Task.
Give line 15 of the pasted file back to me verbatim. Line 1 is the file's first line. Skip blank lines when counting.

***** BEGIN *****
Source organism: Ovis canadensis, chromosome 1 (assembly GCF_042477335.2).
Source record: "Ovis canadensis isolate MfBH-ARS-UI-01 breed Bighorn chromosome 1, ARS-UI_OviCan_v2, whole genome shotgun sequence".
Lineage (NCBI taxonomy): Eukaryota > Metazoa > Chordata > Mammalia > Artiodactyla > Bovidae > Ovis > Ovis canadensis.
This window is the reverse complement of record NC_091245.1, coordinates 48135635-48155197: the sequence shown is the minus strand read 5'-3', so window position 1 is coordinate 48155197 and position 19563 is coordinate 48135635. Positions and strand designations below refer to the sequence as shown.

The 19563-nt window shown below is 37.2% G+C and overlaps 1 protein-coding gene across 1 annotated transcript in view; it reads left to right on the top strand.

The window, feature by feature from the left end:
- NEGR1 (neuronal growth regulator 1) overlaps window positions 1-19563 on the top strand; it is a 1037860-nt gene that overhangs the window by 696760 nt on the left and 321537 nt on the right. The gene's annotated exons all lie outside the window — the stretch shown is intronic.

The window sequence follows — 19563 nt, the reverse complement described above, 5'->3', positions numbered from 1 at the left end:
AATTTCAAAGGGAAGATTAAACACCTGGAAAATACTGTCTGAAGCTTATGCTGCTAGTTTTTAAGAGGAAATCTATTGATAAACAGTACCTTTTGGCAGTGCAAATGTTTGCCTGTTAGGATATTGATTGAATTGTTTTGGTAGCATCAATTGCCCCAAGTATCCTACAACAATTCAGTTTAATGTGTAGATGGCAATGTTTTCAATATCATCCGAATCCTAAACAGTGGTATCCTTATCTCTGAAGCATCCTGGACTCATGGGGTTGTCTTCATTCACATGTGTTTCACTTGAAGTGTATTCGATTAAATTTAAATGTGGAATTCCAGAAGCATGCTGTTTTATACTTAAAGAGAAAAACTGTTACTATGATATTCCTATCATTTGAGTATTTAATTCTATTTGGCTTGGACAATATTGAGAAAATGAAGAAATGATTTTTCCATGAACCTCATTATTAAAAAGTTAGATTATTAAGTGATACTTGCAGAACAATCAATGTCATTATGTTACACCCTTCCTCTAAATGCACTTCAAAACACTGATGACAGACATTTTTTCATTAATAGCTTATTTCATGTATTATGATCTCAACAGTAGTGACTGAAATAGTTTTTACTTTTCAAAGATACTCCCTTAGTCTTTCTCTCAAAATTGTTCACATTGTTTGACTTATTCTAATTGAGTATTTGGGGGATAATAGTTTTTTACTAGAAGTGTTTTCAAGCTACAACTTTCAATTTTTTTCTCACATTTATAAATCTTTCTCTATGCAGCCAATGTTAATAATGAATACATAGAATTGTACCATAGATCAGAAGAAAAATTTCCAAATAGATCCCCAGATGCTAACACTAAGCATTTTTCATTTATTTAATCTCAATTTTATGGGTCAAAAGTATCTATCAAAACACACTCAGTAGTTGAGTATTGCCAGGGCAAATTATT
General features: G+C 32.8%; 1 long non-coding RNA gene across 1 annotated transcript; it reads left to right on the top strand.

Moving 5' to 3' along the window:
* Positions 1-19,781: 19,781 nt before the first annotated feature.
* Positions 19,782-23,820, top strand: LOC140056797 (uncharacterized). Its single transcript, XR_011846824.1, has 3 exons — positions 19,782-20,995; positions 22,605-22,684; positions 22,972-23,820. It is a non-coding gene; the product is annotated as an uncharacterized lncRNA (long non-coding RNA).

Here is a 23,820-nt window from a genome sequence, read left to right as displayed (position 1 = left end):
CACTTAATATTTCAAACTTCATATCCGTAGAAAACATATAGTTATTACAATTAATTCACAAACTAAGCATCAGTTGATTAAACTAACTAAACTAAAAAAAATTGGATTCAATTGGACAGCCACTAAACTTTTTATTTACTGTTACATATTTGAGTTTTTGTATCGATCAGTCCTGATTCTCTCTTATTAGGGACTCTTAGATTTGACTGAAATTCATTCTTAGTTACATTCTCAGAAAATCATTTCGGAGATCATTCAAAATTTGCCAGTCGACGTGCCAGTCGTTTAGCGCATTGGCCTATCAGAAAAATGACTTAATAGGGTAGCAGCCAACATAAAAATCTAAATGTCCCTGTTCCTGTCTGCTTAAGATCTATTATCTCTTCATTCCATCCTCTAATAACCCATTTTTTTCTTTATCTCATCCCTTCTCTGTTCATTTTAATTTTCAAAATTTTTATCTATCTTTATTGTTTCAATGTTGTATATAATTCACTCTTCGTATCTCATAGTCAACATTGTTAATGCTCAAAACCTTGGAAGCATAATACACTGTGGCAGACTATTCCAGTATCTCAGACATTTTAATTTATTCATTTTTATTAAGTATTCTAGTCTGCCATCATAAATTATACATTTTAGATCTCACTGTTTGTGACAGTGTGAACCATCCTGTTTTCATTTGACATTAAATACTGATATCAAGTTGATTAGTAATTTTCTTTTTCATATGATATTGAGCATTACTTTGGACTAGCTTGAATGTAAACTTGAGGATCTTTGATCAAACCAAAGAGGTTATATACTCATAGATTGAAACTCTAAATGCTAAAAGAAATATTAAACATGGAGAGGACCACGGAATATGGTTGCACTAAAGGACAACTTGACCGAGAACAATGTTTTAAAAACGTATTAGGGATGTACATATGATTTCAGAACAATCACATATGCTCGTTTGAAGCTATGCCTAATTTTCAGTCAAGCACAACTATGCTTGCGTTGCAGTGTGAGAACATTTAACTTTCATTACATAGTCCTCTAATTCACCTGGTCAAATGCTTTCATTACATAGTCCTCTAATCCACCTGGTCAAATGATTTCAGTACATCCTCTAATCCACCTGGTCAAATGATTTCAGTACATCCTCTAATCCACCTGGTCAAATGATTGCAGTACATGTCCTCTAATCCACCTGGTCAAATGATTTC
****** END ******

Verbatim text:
CACTTAATATTTCAAACTTCATATCCGTAGAAAACATATAGTTATTACAATTAATTCACAAACTAAGCATCAGTTGATTAAACTAACTAAACTAAAAAAAATTGGATTCAATTGGACAGCCACTAAACTTTTTATTTACTGTTACATATTTGAGTTTTTGTATCGATCAGTCCTGATTCTCTCTTATTAGGGACTCTTAGATTTGACTGAAATTCATTCTTAGTTACATTCTCAGAAAATCATTTCGGAGATCATTCAAAATTTGCCAGTCGACGTGCCAGTCGTTTAGCGCATTGGCCTATCAGAAAAATGACTTAATAGGGTAGCAGCCAACATAAAAATCTAAATGTCCCTGTTCCTGTCTGCTTAAGATCTATTATCTCTTCATTCCATCCTCTAATAACCCATTTTTTTCTTTATCTCATCCCTTCTCTGTTCATTTTAATTTTCAAAATTTTTATCTATCTTTATTGTTTCAATGTTGTATATAATTCACTCTTCGTATCTCATAGTCAACATTGTTAATGCTCAAAACCTTGGAAGCATAATACACTGTGGCAGACTATTCCAGTATCTCAGACATTTTAATTTATTCATTTTTATTAAGTATTCTAGTCTGCCATCATAAATTATACATTTTAGATCTCACTGTTTGTGACAGTGTGAACCATCCTGTTTTCATTTGACATTAAATACTGATATCAAGTTGATTAGTAATTTTCTTTTTCATATGATATTGAGCATTACTTTGGACTAGCTTGAATGTAAACTTGAGGATCTTTGATCAAACCAAAGAGGTTATATACTCATAGATTGAAACTCTAAATGCTAAAAGAAATATTAAACATGGAGAGGACCACGGAATATGGTTGCACTAAAGGACAACTTGACCGAGAACAATGTTTTAAAAACGTATTAGGGATGTACATATGATTTCAGAACAATCACATATGCTCGTTTGAAGCTATGCCTAATTTTCAGTCAAGCACAACTATGCTTGCGTTGCAGTGTGAGAACATTTAACTTTCATTACATAGTCCTCTAATTCACCTGGTCAAATGCTTTCATTACATAGTCCTCTAATCCACCTGGTCAAATGATTTCAGTACATCCTCTAATCCACCTGGTCAAATGATTTCAGTACATCCTCTAATCCACCTGGTCAAATGATTGCAGTACATGTCCTCTAATCCACCTGGTCAAATGATTTC